at the west end, two towers to each transept and two towers at the junction of the choir with its apse. The doorways are triple at the west end, whilst to each transept is a vast triple porch in front of the three doorways. The whole of these doorways are covered with sculpture, much of it refined, spirited and interesting in the highest degree. You enter and find the interior surpassing even the exterior. The order of the columns and arches, and of all the details, is so noble and simple that no fault can be found with it. The whole is admirably executed; and, finally, every window throughout its vast interior is full of the richest glass coeval with the fabric. As compared with English churches of the same class, there are striking differences. The French architects aimed at greater height, greater size, but much less effect of length. Their roofs were so lofty that it was almost impossible for them to build steeples which should have the sort of effect that ours have. The turret on Amiens cathedral is nearly as lofty as Salisbury spire, but is only a turret; and so throughout. Few French churches afford the exquisite complete views of the exterior which English churches do; but, on the other hand, their interiors are more majestic, and man feels himself smaller and more insignificant in them than in ours. The palm must certainly be given to them above all others. There is no country richer in examples of architecture than France. The student who wishes to understand what it was possible for a country to do in the way of creating monuments of its grandeur, would find in almost every part of the country, at every turn and in great profusion, works of the rarest interest and beauty. The 19th century may be the consummation of all, but the evidences of its existence to posterity will not be one-tenth in number of those which such a reign as that of Philip Augustus has left us, whilst none of them will come up to the high standard which in his time was invariably reached.”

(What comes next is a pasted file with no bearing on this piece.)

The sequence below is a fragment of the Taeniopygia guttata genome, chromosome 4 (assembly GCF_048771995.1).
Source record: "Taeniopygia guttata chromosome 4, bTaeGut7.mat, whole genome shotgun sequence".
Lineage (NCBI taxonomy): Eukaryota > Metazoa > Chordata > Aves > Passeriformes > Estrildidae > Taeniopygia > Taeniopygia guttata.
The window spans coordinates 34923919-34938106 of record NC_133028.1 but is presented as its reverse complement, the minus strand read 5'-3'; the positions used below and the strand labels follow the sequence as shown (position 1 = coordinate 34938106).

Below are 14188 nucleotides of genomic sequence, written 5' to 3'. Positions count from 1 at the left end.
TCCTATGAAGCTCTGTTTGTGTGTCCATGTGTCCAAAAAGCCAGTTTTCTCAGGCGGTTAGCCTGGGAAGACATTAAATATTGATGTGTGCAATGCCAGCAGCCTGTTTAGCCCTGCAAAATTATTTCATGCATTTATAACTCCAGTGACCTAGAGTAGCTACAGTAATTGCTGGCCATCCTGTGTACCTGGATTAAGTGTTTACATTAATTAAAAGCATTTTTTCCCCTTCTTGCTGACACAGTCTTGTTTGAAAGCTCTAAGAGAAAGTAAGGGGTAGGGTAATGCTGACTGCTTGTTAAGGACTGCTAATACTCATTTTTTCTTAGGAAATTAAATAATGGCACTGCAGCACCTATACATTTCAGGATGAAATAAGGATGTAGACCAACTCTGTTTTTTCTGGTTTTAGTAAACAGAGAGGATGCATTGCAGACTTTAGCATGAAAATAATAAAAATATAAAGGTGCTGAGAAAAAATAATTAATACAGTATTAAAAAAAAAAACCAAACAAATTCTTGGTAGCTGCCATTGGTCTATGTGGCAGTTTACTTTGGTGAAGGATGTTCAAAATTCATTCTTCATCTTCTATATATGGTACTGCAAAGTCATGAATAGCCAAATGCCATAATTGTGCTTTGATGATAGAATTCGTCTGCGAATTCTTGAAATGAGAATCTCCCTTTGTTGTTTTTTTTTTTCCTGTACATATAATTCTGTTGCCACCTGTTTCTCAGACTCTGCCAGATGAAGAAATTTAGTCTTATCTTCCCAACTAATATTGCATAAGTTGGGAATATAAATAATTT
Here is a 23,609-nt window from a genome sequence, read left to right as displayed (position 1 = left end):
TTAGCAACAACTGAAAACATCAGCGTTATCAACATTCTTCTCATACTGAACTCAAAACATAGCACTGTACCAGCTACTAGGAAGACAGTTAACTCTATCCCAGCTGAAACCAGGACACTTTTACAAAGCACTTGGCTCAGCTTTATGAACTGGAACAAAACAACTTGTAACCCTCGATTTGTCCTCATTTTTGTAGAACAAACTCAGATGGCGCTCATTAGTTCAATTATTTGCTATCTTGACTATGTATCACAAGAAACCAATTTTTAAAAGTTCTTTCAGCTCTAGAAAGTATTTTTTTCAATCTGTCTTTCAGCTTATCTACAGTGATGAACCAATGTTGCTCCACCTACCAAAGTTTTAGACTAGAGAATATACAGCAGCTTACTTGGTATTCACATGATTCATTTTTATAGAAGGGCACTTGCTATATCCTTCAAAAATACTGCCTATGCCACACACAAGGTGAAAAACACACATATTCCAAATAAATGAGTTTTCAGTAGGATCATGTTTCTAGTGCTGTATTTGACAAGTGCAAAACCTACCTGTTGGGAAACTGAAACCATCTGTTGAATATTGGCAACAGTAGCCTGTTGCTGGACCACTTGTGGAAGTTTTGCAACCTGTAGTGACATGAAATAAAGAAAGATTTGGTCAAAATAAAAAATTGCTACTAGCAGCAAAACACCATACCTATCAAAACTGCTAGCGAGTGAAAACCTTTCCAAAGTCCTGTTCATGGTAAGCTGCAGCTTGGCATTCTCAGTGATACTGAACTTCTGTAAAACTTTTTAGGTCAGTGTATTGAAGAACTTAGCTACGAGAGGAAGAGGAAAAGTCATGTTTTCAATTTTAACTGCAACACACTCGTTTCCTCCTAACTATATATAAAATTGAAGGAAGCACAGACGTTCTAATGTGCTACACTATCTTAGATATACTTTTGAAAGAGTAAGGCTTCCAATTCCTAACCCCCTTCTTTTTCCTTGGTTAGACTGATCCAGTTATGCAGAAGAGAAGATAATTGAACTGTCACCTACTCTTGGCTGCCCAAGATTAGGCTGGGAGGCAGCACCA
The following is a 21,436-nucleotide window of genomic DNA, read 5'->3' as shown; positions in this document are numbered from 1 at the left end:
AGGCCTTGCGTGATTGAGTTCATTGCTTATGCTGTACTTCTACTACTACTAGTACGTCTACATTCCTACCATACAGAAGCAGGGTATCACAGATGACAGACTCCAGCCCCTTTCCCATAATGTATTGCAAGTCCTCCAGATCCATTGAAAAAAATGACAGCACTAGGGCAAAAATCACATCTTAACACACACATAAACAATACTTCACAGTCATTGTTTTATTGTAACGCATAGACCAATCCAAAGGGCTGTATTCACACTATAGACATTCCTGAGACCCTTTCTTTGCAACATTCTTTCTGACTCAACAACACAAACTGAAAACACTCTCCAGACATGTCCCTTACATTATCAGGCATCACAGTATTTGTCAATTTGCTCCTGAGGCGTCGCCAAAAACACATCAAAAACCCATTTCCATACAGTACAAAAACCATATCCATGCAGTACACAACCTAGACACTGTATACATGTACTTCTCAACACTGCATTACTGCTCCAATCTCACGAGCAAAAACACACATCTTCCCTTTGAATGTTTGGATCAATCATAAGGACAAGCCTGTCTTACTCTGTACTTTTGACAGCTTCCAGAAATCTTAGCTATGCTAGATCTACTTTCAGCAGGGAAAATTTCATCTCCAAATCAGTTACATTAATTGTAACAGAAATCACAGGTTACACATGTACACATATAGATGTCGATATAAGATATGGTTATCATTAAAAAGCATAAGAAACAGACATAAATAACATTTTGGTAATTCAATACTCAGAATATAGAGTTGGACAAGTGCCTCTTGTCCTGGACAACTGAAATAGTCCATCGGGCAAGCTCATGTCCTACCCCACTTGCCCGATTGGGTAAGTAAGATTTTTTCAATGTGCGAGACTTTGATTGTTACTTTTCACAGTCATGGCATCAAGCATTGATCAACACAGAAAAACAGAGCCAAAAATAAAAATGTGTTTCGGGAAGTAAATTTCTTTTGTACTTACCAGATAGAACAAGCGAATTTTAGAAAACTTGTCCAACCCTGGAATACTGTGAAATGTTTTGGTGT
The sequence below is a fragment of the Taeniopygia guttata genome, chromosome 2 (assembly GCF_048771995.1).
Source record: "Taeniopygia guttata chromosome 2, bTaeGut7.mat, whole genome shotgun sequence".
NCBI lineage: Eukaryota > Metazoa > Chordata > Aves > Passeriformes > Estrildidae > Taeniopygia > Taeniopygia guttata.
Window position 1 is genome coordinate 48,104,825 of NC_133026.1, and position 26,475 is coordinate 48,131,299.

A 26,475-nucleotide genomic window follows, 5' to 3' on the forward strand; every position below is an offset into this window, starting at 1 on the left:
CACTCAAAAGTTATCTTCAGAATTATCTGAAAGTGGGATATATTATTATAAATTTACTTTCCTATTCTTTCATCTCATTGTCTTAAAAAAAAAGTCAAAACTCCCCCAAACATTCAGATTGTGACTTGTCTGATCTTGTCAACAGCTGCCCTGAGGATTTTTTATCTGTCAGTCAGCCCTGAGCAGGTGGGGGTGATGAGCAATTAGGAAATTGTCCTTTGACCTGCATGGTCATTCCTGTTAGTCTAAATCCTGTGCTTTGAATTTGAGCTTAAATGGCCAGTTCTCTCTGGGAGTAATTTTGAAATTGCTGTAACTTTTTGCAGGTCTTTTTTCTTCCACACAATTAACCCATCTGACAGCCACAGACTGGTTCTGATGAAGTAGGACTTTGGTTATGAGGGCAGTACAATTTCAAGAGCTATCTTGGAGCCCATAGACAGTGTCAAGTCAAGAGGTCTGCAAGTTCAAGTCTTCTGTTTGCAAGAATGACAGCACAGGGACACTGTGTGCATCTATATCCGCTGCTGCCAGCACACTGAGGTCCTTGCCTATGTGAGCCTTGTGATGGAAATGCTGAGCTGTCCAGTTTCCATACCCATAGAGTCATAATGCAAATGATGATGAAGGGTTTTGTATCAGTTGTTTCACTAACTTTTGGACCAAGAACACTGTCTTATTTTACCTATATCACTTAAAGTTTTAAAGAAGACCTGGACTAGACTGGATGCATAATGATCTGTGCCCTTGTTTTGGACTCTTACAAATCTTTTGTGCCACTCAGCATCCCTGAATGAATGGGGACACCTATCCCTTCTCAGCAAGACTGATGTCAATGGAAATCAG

The remarks which have been made as to the variation in style visible in various parts of the same country, apply with more force, perhaps, in what we now call France than to any other part of Europe. For the purposes of complete study it would be necessary to keep distinct from each other in the mind the following important divisions:—(1) Provence and Auvergne; (2) Aquitaine; (3) Burgundy; (4) Anjou and Poitou, (5) Brittany; (6) Normandy; (7) the Île-de-France and Picardy; (8) Champagne; and, finally, (9) the eastern border-land (neither quite German nor quite French in its character), the meeting-point of the two very different developments of French and German art. Speaking generally, it is safe to say that Gothic architecture was never brought to its highest perfection in any portion of the south of France. Aquitaine, Auvergne and Provence were too wedded to classic traditions to excel in an art which seems to have required for its perfection no sort of looking back to such a past. Hence there is no Gothic work in the south for which it is possible to feel the same admiration and enthusiasm as must be felt by every artist in presence of the great works of the north. In Anjou this is less the case; but even there the art is extremely inferior to that which is seen in Normandy and the Île-de-France. Brittany may be dismissed from consideration, as being, like Cornwall, so provincial and so cut off from neighbours, that its art could not fail to be very local, and without much influence outside its own borders.